I was slightly concerned about rats invading warm compost bins, but was advised that if you do not put out any meat or cereal scraps, you should avoid vermin. But egg shells, tea and coffee grounds, all fruit and vegetable scraps and peelings can be composted, along with leaves and grass clippings, sawdust, hair, dust, newspaper, cardboard. You need to add a mix of 'greens' and 'browns' which isn't difficult to do, and what could be more natural than returning the goodness of this waste to the earth? Give it a try.

#breakfreefromplastic #plasticfreejuly


Lovely picnic in our local park today to celebrate home education and to declare, along with others up and down our country, our children are not invisible, as the media likes to assert. "There isn't a right way to become educated. There are as many ways as there are fingerprints." (John Taylor Gatto) One size does not fit all. Protect parental freedoms to educate in a way which suits each child. #HomeEdInSight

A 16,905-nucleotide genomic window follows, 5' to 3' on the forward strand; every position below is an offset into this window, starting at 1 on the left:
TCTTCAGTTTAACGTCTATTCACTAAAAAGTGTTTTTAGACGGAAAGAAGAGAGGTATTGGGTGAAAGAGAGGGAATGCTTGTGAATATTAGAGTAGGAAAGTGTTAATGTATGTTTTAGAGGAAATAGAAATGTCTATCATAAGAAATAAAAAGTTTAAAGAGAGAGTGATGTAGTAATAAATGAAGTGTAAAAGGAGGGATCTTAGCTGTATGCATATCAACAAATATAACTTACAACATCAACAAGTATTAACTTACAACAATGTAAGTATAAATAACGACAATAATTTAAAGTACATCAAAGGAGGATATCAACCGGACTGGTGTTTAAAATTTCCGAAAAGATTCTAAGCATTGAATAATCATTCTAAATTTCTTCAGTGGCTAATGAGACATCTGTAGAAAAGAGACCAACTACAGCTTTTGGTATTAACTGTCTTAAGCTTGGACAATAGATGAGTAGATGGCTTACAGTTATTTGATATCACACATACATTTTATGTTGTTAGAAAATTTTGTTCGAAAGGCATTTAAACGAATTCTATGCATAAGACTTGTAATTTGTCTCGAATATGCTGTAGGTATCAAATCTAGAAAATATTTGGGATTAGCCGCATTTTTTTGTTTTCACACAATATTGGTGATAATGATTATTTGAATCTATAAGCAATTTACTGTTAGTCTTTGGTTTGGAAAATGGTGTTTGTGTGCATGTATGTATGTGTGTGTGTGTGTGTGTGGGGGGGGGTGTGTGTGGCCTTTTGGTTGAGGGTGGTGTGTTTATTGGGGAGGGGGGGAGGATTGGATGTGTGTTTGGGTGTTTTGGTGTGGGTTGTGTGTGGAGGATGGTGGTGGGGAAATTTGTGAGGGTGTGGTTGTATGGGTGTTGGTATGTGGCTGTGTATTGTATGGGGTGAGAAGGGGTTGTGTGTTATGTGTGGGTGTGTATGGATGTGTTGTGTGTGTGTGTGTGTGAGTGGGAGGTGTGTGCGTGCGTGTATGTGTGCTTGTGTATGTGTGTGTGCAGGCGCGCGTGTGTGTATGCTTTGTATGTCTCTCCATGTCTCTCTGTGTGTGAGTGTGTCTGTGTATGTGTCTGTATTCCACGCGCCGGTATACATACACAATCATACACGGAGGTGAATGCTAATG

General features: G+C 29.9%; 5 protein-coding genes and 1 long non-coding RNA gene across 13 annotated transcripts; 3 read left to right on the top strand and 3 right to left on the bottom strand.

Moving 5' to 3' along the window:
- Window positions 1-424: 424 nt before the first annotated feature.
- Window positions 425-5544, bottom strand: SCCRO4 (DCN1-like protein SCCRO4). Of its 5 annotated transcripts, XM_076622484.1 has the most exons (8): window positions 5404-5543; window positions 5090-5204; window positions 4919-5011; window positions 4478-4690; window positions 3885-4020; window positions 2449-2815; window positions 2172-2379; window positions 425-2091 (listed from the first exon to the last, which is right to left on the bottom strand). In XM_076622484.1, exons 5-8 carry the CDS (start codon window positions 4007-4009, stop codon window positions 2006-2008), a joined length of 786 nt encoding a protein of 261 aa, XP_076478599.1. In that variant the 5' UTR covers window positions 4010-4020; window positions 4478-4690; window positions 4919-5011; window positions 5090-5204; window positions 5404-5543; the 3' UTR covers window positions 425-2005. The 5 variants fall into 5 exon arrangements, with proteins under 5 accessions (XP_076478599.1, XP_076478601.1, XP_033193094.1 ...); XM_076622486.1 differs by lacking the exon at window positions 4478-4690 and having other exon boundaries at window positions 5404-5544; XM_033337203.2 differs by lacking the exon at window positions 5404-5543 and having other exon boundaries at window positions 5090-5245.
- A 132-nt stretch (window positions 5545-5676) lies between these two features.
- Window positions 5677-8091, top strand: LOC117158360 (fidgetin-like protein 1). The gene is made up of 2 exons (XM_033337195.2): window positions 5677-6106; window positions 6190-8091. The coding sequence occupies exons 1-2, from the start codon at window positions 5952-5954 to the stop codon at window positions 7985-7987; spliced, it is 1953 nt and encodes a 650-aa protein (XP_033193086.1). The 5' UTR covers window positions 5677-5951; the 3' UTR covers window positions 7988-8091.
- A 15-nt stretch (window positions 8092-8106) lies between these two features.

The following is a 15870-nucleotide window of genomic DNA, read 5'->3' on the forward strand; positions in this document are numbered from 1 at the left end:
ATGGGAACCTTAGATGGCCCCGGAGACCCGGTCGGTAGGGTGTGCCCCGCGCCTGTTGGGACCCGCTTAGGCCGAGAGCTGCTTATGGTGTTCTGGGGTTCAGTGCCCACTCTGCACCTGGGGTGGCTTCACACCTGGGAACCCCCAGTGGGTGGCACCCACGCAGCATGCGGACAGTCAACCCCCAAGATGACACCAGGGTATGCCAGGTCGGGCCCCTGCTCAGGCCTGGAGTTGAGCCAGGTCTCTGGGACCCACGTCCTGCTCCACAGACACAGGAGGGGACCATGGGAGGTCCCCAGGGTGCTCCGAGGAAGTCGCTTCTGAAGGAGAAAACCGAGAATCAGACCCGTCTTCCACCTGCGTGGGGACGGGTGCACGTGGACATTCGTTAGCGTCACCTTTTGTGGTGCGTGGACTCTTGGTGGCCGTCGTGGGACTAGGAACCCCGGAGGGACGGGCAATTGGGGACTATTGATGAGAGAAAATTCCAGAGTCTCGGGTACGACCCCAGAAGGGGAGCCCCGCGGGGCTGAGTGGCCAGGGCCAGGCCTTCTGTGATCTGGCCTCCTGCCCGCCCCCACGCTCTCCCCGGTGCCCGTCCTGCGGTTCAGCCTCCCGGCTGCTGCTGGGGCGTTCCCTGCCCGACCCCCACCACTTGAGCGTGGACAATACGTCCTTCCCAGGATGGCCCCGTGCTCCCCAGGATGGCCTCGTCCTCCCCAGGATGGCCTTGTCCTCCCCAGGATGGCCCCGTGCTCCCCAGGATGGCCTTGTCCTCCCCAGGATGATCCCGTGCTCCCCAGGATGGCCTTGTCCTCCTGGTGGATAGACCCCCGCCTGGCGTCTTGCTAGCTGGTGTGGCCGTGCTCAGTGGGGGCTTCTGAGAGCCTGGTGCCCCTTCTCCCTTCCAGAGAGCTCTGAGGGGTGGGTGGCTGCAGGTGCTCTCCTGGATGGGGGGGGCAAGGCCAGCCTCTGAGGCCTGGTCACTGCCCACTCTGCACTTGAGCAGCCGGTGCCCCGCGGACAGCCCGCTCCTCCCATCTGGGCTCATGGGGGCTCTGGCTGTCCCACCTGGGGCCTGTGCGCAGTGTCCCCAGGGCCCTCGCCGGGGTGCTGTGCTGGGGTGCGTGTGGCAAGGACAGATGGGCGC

Tuesday, 17 July 2018

Plastic Free July - Day 16 - Waste Less

Anyone who watched the documentary, Hugh's War on Waste, a few years ago cannot fail to have been impacted by the shocking amount of food wasted in this country. Whilst the programme drew attention to supermarket waste - the waste of the system, if you like - it didn't focus so much upon household waste, the amount of food people like you and me buy and then discard, perhaps unopened, and uneaten.

This seems a fairly sensible problem to tackle if we want to reduce the amount of throwaway plastic packaging we are simply discarding - and also contribute less to the global problem of food waste, and the negative impact on the environment.

You might find buying food in smaller, more regular 'shops' reduces food waste, as you are more likely to buy only what you need. This practice also makes it more feasible to shop in smaller, local shops, as mentioned in previous posts.

It is also good to eat up any leftovers, and to befriend your freezer. Cooking batch meals is easily done, and a portion can then be frozen for another day. I have to confess, with 5 hungry men in our household, there is often not a lot left over!

What tips do you have to reduce food waste?

#breakfreefromplastic #plasticfreejuly

Monday, 16 July 2018

Plastic Free July - Day 15 - The Meat Counter